Two plays by Federico Garcia Lorca - Blood Wedding at the BU Theatre Studio 210 through October 13, and Yerma at SFA's Studio 104 through October 14

Vol. V No. 9   ·   12 October 2001 


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Boston Globe: Treatment study offers hope for alcoholics

Scientists at Boston Medical Center and 10 other hospitals are testing what they believe to be a "supertreatment" for alcoholics -- a combination of two addiction-fighting medications and two types of psychotherapy, reports the October 9 Boston Globe. Within the next three years, they hope to establish a single approach to treating alcoholism that could be used with equal effectiveness by the high-priced celebrity treatment center or the urban clinic. "This is the most important study in a generation," says Domenic Ciraulo, a MED professor and chairman of the psychiatry department and a lead researcher on the trial. "If it's successful, it will tell us what kinds of psychotherapies are helpful and which combinations of drugs are helpful, and the relative costs of delivering the treatment." Although the research is just a few months old, some patients say the treatment already is changing their lives.

New Republic: Do fundamentalists fear "girl power"?

Freedom of opportunity for women may help explain why Islamic societies find the West so culturally threatening, according to Richard Landes, a CAS associate professor of history, in an article he cowrote in the October 8 New Republic. "Israel -- where women don bikinis on the beach, attend university in large numbers, and are required to serve in the military -- represents a deeply subversive example for many of its Middle Eastern neighbors. Osama bin Laden, in particular, has voiced outrage at the presence of American women soldiers on Saudi soil. Might he be worried that the women of the Gulf are watching them and taking note? For bin Laden and his followers, these are not mere cultural differences. They are evidence of Islam's purity and the West's corruption, and part of an apocalyptic struggle for universal salvation through Muslim domination."

Boston Herald: Unified front is splintering by age group

While the nation came together in the hours and days following the September attacks, sociologists, psychologists, clergy, and other observers of human behavior say that even within that unity they see key differences, according to an article in the Boston Herald on October 7. Reactions among seniors have varied, says Elizabeth Markson, a MED professor, a CAS adjunct professor of sociology, and acting director of BU's Gerontology Center. One man in his 70s compared the terrorist attacks to the evil he saw as a child escaping Nazi Germany during World War II. "He said to me, 'What else is new? It's all very well to talk about stamping out evil, but we have had 3,000 years to try and do it.'" Markson also says that most of the seniors have expressed concern for their grandchildren's future.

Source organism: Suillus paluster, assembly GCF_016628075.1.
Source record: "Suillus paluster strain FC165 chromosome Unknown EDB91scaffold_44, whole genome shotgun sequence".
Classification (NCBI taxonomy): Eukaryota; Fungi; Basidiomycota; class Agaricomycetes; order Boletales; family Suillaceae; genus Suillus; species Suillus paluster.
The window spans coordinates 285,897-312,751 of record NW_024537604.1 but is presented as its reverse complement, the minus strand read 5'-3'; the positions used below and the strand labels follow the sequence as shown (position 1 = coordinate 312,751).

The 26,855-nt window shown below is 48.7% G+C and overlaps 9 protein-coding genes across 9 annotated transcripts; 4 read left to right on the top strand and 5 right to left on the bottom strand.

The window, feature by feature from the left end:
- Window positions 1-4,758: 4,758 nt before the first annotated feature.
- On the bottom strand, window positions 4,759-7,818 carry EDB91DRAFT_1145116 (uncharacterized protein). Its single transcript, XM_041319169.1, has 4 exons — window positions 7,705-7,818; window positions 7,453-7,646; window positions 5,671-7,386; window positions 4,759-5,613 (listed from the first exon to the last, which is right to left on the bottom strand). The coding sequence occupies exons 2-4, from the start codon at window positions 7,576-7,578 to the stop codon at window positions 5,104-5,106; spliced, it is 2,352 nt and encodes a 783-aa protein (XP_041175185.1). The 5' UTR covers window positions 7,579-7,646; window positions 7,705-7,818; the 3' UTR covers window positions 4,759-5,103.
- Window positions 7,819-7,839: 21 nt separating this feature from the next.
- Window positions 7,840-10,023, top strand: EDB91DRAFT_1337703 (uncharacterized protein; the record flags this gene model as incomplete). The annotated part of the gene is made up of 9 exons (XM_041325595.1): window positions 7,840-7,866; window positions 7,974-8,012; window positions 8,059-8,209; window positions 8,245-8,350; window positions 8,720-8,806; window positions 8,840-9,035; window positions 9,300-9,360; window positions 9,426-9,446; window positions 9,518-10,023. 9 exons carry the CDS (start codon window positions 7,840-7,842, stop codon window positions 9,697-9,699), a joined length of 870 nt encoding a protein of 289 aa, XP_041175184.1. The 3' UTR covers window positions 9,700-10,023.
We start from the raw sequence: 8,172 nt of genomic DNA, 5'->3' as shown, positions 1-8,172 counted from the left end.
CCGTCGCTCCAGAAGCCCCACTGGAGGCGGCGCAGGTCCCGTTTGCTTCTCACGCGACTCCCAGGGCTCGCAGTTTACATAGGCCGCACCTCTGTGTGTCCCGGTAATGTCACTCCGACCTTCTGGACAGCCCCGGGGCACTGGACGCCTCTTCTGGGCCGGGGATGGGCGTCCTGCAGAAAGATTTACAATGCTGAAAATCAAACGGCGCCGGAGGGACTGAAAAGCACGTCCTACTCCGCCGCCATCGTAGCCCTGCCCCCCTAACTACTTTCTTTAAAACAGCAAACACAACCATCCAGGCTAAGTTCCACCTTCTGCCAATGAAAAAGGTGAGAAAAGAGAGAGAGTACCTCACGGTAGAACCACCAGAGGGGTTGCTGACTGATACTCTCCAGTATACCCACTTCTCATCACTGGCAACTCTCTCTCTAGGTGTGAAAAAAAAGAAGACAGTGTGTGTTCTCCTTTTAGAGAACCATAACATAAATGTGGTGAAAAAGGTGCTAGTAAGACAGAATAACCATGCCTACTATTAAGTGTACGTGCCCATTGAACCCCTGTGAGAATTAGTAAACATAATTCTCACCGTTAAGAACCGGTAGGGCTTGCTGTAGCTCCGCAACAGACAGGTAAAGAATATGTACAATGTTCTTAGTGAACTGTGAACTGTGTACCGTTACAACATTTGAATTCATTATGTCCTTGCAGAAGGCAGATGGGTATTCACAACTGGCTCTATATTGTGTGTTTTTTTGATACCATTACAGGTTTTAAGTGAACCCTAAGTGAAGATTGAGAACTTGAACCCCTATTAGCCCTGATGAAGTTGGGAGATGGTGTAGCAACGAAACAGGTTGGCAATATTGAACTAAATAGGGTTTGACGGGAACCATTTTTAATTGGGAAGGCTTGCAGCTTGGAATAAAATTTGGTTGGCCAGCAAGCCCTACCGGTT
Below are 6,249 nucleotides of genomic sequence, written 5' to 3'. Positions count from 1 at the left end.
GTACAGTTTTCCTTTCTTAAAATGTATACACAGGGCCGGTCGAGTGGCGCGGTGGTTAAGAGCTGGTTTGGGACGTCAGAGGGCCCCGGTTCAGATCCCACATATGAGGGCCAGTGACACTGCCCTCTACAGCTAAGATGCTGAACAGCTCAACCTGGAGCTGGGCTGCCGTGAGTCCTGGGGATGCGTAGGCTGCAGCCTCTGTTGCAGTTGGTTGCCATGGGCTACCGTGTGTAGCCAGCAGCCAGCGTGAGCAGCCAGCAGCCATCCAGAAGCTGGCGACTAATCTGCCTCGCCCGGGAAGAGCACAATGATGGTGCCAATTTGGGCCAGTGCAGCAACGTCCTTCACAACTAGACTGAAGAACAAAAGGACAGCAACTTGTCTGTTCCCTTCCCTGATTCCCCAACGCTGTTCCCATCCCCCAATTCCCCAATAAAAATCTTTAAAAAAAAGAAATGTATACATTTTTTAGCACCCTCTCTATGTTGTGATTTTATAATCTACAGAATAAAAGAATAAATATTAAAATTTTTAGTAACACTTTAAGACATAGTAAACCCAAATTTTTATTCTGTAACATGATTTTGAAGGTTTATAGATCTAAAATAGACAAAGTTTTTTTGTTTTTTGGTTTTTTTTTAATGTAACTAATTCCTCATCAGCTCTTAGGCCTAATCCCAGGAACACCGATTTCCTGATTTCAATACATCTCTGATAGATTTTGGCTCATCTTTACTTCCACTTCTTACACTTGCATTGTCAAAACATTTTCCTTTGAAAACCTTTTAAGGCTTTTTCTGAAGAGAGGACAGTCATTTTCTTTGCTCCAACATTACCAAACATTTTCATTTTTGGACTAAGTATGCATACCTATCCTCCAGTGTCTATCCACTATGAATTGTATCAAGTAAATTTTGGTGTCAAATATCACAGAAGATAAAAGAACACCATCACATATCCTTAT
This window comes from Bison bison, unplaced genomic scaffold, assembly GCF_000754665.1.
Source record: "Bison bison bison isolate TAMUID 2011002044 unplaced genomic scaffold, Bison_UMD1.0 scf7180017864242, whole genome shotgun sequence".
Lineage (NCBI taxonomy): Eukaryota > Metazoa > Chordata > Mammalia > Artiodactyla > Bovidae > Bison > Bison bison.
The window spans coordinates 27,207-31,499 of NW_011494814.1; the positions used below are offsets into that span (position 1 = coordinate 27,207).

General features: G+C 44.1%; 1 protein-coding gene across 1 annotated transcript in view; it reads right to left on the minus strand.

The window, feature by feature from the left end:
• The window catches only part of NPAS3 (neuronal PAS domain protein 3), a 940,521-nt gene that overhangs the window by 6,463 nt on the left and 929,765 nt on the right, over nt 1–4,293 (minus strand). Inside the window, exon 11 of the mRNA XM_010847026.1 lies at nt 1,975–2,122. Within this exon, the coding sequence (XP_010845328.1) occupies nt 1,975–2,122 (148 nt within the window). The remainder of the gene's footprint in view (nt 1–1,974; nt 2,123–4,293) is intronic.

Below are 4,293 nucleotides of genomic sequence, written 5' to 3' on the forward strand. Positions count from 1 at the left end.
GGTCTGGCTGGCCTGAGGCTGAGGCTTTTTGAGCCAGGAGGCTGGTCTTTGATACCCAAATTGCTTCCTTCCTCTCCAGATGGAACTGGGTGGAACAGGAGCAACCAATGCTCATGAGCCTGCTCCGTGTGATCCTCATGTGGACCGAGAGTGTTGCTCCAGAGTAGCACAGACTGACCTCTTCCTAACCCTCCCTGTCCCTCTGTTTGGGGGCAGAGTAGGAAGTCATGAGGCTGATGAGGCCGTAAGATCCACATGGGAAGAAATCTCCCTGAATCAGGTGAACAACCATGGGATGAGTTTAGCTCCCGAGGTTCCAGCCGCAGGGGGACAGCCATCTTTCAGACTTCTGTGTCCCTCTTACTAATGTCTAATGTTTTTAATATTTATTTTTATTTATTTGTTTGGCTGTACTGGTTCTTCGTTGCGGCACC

"Our attitudes tend to change a bit with age," says David Barlow, a CAS professor of psychology and director of the Center for Anxiety and Related Disorders.

A common human trait, known as illusion of control, helps most people get through the average day believing life is fairly predictable -- as long as appropriate precautions are taken, he says. That phenomenon tends to break down as we age. "People who have been through difficult times, depression and wars, know that life is full of threats and dangers, and they may tend to take greater precautions," he says. "But teenagers, unless they have been directly affected by a crisis, tend to distance themselves more readily from it." Not surprisingly then, concludes Barlow, the most striking differences in reactions to September 11 would be between the young and the old.

"In The News" is compiled by Mark Toth in the Office of Public Relations.


12 October 2001
Boston University
Office of University Relations